Going both ways

Traffic circulation and neighborhood livability have often clashed in Sacramento’s central city. But it has only been in recent years that the primacy of moving cars in and out of Downtown has begun to take a back seat to the idea of making the streets safer for bicycles and pedestrians.

First came the city’s traffic-calming efforts, in which traffic circles, half-street closures and other tools for slowing down automobiles were employed on a handful of Midtown streets. Now comes an effort to rid the central city of many of its one-way streets.

City officials will kick off the year-long, $1.9 million Central City Two-Way Conversion Study with a public workshop on July 18 from 4:30 to 7:30 p.m. in the Sacramento Central Library, 828 I St. (at the corner of two one-way streets).

The study marks a major philosophical shift in urban planning. Sacramento and many other cities in the United States created systems of one-way streets back in the 1950s and ’60s, usually designed in pairs to get the people in quickly in the morning and out in the afternoon (for example, commuters can take P or 15th streets to work and Q or 16th streets home).

Yet that rapid flow of traffic has also made Sacramento among the most dangerous cities in the country for pedestrians and bicyclists, and detracted from the livability of the neighborhoods along well-traveled arterials.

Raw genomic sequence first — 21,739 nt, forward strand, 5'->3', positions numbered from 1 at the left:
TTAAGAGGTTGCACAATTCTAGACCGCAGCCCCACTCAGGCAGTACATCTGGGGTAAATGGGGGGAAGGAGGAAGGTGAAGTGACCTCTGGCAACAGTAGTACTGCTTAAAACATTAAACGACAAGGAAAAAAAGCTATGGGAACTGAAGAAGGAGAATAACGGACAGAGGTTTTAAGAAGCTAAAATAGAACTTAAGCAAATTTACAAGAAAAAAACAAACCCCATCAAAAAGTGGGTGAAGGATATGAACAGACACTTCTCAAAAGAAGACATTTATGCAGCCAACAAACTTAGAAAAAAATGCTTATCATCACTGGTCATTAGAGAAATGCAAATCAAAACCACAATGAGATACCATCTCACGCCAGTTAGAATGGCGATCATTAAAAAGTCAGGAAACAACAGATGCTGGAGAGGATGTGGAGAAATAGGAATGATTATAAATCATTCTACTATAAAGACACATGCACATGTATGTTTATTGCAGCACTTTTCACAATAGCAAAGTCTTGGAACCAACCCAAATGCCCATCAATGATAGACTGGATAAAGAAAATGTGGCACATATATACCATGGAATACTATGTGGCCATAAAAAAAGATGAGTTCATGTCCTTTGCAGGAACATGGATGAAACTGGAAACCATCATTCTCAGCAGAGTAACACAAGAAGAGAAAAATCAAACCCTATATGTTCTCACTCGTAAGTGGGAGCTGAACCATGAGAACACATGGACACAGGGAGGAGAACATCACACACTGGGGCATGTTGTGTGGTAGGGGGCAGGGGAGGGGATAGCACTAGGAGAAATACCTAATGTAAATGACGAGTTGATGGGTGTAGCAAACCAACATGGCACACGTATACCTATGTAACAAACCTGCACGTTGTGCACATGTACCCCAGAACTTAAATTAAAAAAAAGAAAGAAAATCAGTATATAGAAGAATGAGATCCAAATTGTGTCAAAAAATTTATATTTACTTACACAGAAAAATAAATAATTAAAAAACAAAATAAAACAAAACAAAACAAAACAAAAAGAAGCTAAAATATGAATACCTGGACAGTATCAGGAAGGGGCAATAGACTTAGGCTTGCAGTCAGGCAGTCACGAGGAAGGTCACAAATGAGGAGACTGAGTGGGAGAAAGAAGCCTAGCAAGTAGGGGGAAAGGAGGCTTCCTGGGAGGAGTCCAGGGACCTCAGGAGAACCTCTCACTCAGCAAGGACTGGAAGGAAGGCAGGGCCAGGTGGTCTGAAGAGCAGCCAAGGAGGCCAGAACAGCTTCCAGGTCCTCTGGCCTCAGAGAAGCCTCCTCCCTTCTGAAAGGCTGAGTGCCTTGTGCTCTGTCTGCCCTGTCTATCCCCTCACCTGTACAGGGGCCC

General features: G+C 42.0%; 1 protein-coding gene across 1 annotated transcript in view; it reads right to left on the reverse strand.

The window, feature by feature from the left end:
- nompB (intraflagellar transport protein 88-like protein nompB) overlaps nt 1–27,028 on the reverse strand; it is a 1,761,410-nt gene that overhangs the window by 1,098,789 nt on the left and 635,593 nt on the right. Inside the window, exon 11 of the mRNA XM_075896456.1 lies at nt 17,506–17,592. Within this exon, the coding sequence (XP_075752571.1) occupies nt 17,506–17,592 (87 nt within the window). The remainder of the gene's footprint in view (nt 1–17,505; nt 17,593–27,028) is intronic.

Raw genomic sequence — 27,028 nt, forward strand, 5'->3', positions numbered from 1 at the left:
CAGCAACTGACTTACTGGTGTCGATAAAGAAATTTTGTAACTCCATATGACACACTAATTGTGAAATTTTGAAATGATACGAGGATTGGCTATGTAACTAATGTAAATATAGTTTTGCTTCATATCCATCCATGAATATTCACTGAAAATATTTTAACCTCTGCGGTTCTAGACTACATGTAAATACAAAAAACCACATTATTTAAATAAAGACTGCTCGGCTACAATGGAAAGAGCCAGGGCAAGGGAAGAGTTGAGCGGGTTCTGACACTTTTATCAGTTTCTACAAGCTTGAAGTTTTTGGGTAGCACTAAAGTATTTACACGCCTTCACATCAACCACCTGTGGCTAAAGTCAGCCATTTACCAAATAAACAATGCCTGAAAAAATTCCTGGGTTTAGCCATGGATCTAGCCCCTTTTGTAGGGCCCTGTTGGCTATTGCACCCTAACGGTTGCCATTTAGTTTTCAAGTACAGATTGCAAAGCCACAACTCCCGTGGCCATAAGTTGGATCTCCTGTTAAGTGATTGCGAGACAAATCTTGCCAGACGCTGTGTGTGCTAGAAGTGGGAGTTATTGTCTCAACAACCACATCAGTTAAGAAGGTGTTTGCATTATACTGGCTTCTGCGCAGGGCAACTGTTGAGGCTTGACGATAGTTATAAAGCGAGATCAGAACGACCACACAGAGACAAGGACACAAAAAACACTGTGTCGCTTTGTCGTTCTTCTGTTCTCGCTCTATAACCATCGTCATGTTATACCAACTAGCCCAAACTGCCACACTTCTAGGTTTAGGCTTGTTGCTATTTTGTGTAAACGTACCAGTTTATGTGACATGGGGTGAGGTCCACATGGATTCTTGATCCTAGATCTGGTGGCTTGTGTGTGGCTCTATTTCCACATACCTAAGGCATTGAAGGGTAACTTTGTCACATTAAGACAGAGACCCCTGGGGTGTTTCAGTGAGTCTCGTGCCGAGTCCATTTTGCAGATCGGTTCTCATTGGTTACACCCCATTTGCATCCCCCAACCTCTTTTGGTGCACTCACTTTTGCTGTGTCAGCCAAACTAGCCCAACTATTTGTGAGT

“A lot of this is in response to the concerns the city has heard from residents,” said Hector Barron, who is coordinating the study for the city. “It’s a desire to make the streets more compatible for bikes and pedestrians.”

The study will prioritize the central city’s 23 one-way streets as candidates for conversion to two-way traffic and possibly the installation of bike lanes. Among the factors going into that list are proximity to freeways and light rail, and the continuing need to prevent major traffic bottlenecks.

“You’ll see some that are very poor candidates, because there is still a need to move traffic,” Barron said.

He stresses that not all of the one-way streets will be converted, and that it will probably take years to work down the list. Beyond just repainting the lines on the street, converting some streets will involve changes in traffic signals. The study will also identify costs involved in conversion.

Next week’s public workshop will be the first of three. For more information, visit www.cityofsacramento.org.